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February 2022: Illinois Equal Pay Obligations

15 Feb

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Update Applicable to:
All employers with more than 100 employees in the state of Illinois

What happened?
On January 25, 2022, the Illinois Department of Labor (IDOL) sent out additional communications regarding the upcoming Illinois Equal Pay Registration Certificate (EPRC) obligations. 

What are the details?
On March 23, 2021, Governor J.B. Pritzker signed into law amendments to the Illinois Equal Pay Act (the Act) and other laws.  Those amendments required covered employers to obtain an EPRC every two years and include EEO-1-type diversity data in an annual report to the Illinois Secretary of State.

The Act was further amended on June 25, 2021. Per the second set of amendments, covered employers that were authorized to transact business in Illinois as of March 23, 2021, must submit an EPRC application to the IDOL between March 24, 2022, and March 23, 2024.  Those employers so authorized only after March 23, 2021, must submit an EPRC application within three years of commencing business operations but not before January 1, 2024. 

Of note, the amendments direct the IDOL to assign employers a deadline by which to submit their application, meaning that a covered employer may be required to submit on the earliest date provided above for its business, depending on when it was first authorized to transact business in Illinois.
The most recent amendments further expand on the information employers must submit with their EPRC applications.  At the outset, employers must submit:

  • A copy of their most recently filed EEO-1 report; and
  • a list of all employees employed during the past calendar year (separated by gender, race, and ethnicity), each employee’s start date, the total wages paid to each employee during the past calendar year, and any additional information deemed necessary by the IDOL to determine if pay equity exists.  Notably, “wages” include any pay owed to an employee pursuant to an employment contract or agreement and can include salaries, bonuses, and commissions.  

Covered employers must also submit a signed statement certifying that the employer is in compliance with the Act and other relevant anti-discrimination laws, and that:

  • the average compensation for female and minority employees is not consistently below the average compensation for male and non-minority employees within each of the major EEO-1 job categories for which the employee is expected to perform work;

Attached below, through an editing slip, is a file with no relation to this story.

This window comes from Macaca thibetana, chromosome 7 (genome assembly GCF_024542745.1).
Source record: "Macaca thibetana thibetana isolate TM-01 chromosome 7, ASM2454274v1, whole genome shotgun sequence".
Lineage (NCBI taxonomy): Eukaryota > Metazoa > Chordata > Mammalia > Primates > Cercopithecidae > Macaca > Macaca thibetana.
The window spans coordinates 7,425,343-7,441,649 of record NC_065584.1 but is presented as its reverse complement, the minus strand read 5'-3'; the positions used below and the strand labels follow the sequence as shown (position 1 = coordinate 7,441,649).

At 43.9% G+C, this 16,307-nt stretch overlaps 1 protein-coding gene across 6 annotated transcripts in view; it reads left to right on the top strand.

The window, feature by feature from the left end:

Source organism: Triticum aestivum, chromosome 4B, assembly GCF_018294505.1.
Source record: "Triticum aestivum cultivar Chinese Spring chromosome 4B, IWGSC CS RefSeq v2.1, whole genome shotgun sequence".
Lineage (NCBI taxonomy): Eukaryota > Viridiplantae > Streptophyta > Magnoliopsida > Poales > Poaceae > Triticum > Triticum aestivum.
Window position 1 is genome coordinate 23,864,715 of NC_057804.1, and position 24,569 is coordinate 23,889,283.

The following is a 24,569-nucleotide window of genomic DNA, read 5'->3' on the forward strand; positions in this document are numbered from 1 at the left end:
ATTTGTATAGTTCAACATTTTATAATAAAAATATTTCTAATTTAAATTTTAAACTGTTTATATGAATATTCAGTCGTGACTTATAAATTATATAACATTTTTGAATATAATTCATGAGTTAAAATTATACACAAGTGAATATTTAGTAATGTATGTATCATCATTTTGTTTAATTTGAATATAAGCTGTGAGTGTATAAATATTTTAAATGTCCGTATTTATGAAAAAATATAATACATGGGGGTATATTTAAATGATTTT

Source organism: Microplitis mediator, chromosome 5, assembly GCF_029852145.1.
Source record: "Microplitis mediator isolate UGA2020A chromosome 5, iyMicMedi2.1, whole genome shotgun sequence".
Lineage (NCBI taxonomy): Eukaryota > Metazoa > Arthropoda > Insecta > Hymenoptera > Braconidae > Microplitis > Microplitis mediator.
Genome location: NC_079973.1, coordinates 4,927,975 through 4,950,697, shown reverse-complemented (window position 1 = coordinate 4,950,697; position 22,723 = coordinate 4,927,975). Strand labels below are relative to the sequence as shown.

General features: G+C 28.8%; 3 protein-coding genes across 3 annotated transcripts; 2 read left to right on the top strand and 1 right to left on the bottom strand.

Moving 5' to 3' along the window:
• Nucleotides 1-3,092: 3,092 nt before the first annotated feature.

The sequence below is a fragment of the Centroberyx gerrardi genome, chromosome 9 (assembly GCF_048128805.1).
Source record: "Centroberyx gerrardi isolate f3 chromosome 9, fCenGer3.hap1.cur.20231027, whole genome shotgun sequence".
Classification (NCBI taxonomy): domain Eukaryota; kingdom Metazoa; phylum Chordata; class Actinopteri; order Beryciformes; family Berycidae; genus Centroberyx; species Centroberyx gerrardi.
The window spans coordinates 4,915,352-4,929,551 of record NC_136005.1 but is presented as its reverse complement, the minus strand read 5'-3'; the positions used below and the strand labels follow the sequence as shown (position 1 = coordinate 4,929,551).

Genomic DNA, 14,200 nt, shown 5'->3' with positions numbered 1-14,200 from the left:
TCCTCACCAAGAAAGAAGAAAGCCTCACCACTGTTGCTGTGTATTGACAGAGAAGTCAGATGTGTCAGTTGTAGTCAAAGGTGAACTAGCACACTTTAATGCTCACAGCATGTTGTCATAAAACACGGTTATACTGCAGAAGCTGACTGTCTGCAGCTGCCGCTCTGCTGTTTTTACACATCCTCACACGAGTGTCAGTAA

• employees of one sex are not restricted to certain job classifications; 
  • retention and promotion decisions are made absent consideration of sex; 
  • the employer corrects wage and benefit disparities when identified; 
  • the frequency of which wages and benefits are evaluated; and
  • the approach the employer takes when evaluating the wages and benefits that will be paid.

Failure to obtain an EPRC as required may result in a penalty of up to $10,000, although employers have up to 30 days to submit a revised EPRC application if their application is found to be deficient and may appeal the IDOL’s deficiency findings.  

For more information, please see the links below:

Article 1Article 2

What do employers need to do?
Employers should review the links provided above, evaluate their pay practices, and remedy any pay inequities before their EPRC applications are due.

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This communication is intended solely for the purpose of conveying information. The present post might incorporate hyperlinks directing readers to websites managed by third-party entities. The inclusion of any links within this communication is meant to serve as points of reference and could encompass opinion articles from various law firms, articles from HR associations, official websites, news releases, and documents of government agencies, and other relevant third-party sources. Vensure has no authority over these external websites and bears no responsibility for their content. Furthermore, Vensure does not endorse the materials present on these websites. The contents of this communication should not be interpreted as legal advice or as a legal standpoint concerning specific facts or scenarios. Nor should it be deemed an exhaustive compilation of facts potentially pertinent to federal, state, or local laws. It is strongly advised that employers solicit legal guidance from an employment attorney when undertaking actions in response to any legal updates provided. This is due to the possibility of future alterations occurring in federal, state, and local laws, regulations, as well as the directives and guidelines issued by governing agencies. These changes may transpire at any given time, potentially rendering certain portions of the content within this update void or inaccurate.

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